Estuary fishing

Estuaries are often hives of fish activity. They have brackish water, which is a mixture of fresh and salt water. Some species thrive in brackish waters, such as mullet, eels, flounder, bass, dogfish and smooth hound. Salmon and sea trout (or slob trout, which are the sea trout that never quite make it to sea) also make their way through estuaries assuming their migrations haven’t been thwarted by developments upstream. Asides from these estuary residents, there are lots of species that pay visits on occasion in great numbers. Cod, cuttlefish, squid and numerous other species can be caught while estuary fishing in the UK. Up river, you may even find areas where perch and trout are caught alongside bass and flounder. I didn’t believe this until I saw it – but the cross over between fresh water and salt water species in some areas can be shocking. In the centre of Bristol for example on the harbourside, one can catch bass and perch in the same spot.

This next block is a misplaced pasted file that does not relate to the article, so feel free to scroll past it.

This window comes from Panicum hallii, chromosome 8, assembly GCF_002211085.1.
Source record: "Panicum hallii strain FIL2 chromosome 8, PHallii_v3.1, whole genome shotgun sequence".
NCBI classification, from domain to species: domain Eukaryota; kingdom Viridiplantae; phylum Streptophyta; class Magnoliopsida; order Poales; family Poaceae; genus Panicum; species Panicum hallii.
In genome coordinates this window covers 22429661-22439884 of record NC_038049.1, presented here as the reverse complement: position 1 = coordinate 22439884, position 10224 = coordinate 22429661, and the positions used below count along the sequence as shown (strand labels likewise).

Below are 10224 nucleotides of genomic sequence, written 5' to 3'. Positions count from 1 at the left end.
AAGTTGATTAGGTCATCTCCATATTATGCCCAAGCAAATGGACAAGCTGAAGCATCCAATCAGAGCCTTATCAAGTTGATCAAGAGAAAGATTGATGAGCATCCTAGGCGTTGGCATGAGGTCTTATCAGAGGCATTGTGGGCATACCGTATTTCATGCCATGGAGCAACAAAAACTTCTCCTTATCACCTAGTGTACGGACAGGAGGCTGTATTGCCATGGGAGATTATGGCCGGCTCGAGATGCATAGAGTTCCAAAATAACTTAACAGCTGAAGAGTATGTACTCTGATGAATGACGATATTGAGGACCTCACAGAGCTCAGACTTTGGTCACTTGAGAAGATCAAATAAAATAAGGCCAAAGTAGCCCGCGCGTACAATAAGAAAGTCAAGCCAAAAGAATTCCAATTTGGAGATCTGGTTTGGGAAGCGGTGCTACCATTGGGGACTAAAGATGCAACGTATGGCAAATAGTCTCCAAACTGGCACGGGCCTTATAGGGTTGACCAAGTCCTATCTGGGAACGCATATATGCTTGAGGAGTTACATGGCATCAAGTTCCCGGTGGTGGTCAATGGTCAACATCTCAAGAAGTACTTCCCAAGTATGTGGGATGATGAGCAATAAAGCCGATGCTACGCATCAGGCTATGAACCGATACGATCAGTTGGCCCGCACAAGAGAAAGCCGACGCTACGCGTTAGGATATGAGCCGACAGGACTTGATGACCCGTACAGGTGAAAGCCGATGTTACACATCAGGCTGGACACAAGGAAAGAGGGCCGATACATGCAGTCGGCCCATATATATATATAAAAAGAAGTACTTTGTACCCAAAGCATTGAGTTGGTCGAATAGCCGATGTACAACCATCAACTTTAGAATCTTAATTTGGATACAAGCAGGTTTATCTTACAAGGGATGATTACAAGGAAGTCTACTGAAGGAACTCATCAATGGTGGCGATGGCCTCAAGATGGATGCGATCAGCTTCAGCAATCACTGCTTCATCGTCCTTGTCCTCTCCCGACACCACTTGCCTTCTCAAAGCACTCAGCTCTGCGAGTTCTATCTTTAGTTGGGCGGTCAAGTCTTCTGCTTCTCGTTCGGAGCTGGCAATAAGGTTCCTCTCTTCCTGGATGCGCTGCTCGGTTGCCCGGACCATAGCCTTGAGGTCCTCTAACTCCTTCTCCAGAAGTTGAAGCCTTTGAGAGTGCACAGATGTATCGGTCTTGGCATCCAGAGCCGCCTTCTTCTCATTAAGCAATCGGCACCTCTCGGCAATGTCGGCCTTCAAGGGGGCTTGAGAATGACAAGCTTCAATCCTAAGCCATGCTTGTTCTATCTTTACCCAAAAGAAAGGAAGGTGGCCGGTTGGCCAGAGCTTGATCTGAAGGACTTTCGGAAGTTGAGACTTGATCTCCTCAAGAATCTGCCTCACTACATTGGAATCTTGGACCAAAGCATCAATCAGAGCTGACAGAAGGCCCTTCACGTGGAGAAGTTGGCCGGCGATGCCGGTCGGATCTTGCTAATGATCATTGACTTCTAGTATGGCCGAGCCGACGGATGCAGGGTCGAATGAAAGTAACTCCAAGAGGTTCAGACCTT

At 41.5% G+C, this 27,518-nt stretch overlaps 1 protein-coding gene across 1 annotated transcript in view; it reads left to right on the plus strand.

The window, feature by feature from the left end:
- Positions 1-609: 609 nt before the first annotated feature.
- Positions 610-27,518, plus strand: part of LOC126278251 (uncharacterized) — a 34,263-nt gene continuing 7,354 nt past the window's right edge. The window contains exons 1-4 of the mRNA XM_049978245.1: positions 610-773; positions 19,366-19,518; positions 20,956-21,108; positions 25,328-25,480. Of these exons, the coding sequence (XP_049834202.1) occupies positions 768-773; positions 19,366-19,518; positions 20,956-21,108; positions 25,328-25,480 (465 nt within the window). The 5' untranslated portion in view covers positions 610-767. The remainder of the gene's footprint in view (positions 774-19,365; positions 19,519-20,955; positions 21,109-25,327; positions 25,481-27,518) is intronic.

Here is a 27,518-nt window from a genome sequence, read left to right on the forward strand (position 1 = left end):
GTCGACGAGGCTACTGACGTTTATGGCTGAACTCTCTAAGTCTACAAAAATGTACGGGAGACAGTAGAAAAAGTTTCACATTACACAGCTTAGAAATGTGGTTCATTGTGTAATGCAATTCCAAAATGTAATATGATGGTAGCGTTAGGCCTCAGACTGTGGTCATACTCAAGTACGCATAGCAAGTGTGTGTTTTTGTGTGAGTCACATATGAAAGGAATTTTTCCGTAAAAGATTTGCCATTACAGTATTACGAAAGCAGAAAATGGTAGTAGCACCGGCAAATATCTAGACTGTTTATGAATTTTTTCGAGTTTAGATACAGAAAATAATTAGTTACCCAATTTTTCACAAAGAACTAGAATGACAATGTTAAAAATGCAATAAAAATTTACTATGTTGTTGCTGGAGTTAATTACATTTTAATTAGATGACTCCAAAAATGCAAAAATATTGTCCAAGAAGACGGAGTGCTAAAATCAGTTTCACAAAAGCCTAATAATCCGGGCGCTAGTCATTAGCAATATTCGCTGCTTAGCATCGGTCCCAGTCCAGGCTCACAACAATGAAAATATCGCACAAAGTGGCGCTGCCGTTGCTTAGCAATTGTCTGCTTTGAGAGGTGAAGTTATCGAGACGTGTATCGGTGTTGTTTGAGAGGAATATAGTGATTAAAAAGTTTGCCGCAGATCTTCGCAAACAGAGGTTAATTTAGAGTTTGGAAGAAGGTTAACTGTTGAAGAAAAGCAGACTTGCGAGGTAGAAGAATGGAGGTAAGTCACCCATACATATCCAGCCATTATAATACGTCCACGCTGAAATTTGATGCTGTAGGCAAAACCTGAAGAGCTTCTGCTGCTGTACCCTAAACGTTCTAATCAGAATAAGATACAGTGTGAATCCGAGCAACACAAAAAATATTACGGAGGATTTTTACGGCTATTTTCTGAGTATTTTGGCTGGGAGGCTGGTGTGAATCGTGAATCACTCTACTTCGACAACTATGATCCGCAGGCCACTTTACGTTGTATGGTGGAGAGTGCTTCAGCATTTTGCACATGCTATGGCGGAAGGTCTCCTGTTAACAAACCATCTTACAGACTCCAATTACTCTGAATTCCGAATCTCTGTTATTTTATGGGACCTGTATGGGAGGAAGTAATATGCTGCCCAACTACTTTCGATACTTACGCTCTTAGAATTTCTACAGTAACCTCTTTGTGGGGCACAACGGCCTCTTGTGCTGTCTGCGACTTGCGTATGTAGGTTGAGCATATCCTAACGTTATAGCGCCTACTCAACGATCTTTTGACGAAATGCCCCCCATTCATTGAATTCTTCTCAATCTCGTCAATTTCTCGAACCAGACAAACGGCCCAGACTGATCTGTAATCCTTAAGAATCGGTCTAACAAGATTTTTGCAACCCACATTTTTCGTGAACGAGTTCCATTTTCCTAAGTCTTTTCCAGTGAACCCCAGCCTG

In estuaries, you’ll find a lot of fish feed closer to or on the seabed itself. The muddy or sandy-muddy estuary floor is alive with ragworm, lugworm, crabs and sandeel. These tasty morsels burry themselves in the mud until a predator draws them out. If the estuary has a strong current, species like bass will stick to crevices in the channels so that they can feed on whatever floats past without having to expend too much energy swimming. For this reason, it’s useful to visit an estuary on a spring low tide to learn where the channels are.

Types of estuaries and water movement